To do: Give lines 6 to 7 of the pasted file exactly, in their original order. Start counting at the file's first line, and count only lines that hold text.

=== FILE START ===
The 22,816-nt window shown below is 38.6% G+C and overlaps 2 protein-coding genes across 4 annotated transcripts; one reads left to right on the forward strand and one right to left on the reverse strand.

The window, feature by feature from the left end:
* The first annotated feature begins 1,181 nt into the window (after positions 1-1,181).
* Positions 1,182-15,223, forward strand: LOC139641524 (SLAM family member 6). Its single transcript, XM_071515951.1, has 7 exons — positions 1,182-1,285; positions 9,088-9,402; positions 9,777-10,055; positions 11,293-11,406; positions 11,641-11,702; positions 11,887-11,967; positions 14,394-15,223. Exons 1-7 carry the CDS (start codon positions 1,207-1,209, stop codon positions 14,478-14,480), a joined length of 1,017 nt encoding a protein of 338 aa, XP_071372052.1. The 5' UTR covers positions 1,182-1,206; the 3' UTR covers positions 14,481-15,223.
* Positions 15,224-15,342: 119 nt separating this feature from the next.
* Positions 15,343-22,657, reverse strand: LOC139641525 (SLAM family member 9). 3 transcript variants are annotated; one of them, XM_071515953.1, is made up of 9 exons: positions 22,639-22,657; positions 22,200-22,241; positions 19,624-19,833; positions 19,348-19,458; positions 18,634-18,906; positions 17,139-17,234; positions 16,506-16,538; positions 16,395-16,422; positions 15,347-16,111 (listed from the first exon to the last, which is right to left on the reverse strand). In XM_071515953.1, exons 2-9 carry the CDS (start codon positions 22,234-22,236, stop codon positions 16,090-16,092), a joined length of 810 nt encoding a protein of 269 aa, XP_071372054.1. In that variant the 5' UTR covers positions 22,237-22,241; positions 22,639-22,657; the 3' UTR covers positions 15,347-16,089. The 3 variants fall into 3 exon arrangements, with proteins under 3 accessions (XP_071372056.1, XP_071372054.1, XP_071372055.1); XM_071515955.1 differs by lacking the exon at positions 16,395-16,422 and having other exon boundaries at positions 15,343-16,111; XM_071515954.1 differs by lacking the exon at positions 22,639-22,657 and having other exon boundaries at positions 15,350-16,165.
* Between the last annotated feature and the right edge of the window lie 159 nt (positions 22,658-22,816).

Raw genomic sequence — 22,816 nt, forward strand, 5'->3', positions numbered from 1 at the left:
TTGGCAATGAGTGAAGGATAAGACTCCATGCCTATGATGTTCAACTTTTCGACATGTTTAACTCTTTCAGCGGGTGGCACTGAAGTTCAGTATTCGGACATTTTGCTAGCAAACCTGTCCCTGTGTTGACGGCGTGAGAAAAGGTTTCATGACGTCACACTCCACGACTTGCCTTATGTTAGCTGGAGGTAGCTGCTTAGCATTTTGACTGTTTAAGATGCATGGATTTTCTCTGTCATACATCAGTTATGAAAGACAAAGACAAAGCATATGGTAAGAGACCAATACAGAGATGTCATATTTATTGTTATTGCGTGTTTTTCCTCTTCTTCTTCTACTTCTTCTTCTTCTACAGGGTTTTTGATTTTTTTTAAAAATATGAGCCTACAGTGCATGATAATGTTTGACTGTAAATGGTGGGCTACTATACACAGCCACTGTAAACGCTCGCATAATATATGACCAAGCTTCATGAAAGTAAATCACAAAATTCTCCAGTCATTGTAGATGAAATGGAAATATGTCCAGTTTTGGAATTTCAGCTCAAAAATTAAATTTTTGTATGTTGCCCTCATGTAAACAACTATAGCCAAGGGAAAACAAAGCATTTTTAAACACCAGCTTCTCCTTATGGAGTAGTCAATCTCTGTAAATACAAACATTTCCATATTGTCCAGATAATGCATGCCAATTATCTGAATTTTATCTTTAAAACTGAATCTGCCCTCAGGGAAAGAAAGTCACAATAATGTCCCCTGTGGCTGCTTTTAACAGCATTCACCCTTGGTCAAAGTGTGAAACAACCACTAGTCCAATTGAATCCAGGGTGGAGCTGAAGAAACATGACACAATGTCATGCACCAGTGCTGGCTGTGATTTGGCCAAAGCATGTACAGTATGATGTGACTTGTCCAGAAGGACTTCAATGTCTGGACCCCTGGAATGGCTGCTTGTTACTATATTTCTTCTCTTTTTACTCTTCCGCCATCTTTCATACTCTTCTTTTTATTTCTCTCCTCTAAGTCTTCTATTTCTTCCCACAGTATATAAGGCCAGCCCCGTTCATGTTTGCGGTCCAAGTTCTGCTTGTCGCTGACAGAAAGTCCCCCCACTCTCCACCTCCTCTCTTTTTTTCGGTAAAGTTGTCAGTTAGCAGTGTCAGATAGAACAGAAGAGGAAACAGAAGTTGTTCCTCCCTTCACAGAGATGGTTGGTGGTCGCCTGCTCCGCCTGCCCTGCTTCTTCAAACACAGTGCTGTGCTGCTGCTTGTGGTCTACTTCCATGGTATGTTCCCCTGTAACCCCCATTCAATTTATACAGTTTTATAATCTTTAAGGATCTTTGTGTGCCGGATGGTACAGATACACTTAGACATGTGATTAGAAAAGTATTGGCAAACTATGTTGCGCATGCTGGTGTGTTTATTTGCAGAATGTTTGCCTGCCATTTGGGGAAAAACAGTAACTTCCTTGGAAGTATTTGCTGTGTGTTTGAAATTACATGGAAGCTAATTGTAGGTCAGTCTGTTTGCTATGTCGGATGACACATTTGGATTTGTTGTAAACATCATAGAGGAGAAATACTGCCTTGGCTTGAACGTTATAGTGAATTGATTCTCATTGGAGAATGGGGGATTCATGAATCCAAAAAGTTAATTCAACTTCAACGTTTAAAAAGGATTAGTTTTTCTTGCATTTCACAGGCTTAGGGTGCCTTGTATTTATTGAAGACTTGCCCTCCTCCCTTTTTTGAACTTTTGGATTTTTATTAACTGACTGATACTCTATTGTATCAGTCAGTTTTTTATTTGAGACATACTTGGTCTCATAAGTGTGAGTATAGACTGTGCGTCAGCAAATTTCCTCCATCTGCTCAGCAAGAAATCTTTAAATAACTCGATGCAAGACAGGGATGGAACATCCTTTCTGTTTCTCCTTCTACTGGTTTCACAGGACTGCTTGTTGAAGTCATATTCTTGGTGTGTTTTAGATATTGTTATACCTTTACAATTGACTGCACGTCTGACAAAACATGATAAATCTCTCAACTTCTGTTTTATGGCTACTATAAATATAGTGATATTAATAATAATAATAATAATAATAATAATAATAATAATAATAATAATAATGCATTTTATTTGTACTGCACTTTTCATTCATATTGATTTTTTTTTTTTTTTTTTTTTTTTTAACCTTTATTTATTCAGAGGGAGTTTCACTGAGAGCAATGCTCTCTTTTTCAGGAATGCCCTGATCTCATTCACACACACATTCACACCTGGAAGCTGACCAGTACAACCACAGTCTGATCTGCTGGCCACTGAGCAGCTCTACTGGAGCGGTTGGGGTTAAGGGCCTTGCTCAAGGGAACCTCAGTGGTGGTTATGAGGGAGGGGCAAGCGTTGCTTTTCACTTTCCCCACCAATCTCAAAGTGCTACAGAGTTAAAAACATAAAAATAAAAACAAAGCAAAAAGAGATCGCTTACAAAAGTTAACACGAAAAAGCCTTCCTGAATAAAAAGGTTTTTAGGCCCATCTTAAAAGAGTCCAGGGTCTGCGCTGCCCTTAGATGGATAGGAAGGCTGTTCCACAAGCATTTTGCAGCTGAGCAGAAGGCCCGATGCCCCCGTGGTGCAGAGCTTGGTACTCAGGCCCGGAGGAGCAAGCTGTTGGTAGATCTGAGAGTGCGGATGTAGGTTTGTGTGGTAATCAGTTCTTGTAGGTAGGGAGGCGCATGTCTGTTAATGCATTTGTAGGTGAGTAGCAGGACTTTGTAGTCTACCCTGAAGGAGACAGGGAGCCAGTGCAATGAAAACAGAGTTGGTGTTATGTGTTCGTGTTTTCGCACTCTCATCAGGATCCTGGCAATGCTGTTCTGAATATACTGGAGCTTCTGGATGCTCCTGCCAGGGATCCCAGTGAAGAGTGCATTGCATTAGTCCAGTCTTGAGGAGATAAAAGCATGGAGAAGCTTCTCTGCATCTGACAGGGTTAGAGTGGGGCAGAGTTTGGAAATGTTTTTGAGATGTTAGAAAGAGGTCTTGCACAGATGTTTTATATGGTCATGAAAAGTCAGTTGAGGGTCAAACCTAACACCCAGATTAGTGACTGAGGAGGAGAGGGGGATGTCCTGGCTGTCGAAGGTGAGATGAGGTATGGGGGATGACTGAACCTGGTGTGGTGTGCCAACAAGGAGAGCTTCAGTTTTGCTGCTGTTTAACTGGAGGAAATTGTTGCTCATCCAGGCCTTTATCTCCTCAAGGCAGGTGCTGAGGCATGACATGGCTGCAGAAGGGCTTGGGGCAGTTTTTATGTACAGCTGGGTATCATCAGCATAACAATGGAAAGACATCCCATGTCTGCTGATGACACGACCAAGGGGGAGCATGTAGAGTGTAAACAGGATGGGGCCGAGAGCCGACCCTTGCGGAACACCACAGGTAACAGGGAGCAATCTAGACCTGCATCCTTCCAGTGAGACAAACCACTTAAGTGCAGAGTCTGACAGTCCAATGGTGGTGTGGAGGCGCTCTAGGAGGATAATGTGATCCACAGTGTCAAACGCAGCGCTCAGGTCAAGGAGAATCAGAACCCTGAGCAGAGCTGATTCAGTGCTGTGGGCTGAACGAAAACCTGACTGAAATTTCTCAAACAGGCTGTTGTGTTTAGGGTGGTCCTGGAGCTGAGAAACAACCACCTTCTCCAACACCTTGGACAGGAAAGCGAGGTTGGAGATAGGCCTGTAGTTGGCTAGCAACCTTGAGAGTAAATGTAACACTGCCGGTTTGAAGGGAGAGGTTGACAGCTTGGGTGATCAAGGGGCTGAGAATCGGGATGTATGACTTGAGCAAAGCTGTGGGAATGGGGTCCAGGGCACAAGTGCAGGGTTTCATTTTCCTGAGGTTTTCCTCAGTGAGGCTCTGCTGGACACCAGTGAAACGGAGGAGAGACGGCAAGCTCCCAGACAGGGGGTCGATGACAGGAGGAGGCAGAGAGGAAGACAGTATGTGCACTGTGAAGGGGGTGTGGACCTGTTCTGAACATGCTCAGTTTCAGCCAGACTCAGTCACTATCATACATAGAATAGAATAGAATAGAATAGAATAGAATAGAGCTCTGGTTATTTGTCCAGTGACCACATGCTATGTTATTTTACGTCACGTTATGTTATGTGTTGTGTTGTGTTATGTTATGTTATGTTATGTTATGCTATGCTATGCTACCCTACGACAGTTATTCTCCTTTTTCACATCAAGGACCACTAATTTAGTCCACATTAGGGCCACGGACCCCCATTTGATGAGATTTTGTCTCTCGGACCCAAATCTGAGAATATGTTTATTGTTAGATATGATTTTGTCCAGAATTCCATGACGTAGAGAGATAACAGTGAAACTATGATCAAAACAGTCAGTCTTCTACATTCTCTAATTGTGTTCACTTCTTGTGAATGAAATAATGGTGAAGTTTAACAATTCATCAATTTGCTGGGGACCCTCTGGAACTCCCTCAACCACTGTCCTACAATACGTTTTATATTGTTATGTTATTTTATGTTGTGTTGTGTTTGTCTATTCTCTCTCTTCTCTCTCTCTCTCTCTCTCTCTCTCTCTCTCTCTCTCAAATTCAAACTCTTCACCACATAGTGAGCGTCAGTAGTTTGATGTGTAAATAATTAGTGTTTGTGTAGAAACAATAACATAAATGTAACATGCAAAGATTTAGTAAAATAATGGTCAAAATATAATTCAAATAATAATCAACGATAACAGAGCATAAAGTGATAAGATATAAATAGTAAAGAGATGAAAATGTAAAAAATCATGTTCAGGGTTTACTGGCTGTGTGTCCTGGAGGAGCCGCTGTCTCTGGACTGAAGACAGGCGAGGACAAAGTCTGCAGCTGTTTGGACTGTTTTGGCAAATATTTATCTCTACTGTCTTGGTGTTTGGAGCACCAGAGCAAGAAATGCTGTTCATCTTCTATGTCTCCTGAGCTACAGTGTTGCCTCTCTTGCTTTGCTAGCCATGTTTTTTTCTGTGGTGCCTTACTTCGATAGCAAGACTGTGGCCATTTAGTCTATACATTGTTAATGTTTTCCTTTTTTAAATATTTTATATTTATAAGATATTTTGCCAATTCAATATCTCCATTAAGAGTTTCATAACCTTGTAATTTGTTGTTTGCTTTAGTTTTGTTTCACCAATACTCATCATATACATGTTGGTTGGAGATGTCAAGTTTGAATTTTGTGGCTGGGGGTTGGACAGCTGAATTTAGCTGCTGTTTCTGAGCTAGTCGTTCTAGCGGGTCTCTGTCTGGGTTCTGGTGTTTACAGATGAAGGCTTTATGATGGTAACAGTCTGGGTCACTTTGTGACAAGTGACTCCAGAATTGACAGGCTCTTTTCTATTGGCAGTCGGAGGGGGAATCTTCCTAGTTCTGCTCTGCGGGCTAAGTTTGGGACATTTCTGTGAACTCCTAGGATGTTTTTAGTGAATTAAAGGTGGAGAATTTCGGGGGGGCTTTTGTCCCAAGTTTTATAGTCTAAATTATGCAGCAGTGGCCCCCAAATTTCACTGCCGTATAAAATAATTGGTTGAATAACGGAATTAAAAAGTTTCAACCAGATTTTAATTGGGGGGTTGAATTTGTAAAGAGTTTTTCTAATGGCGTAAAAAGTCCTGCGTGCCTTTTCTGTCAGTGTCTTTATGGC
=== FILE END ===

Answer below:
* Positions 15,343-22,657, reverse strand: LOC139641525 (SLAM family member 9). 3 transcript variants are annotated; one of them, XM_071515953.1, is made up of 9 exons: positions 22,639-22,657; positions 22,200-22,241; positions 19,624-19,833; positions 19,348-19,458; positions 18,634-18,906; positions 17,139-17,234; positions 16,506-16,538; positions 16,395-16,422; positions 15,347-16,111 (listed from the first exon to the last, which is right to left on the reverse strand). In XM_071515953.1, exons 2-9 carry the CDS (start codon positions 22,234-22,236, stop codon positions 16,090-16,092), a joined length of 810 nt encoding a protein of 269 aa, XP_071372054.1. In that variant the 5' UTR covers positions 22,237-22,241; positions 22,639-22,657; the 3' UTR covers positions 15,347-16,089. The 3 variants fall into 3 exon arrangements, with proteins under 3 accessions (XP_071372056.1, XP_071372054.1, XP_071372055.1); XM_071515955.1 differs by lacking the exon at positions 16,395-16,422 and having other exon boundaries at positions 15,343-16,111; XM_071515954.1 differs by lacking the exon at positions 22,639-22,657 and having other exon boundaries at positions 15,350-16,165.
* Between the last annotated feature and the right edge of the window lie 159 nt (positions 22,658-22,816).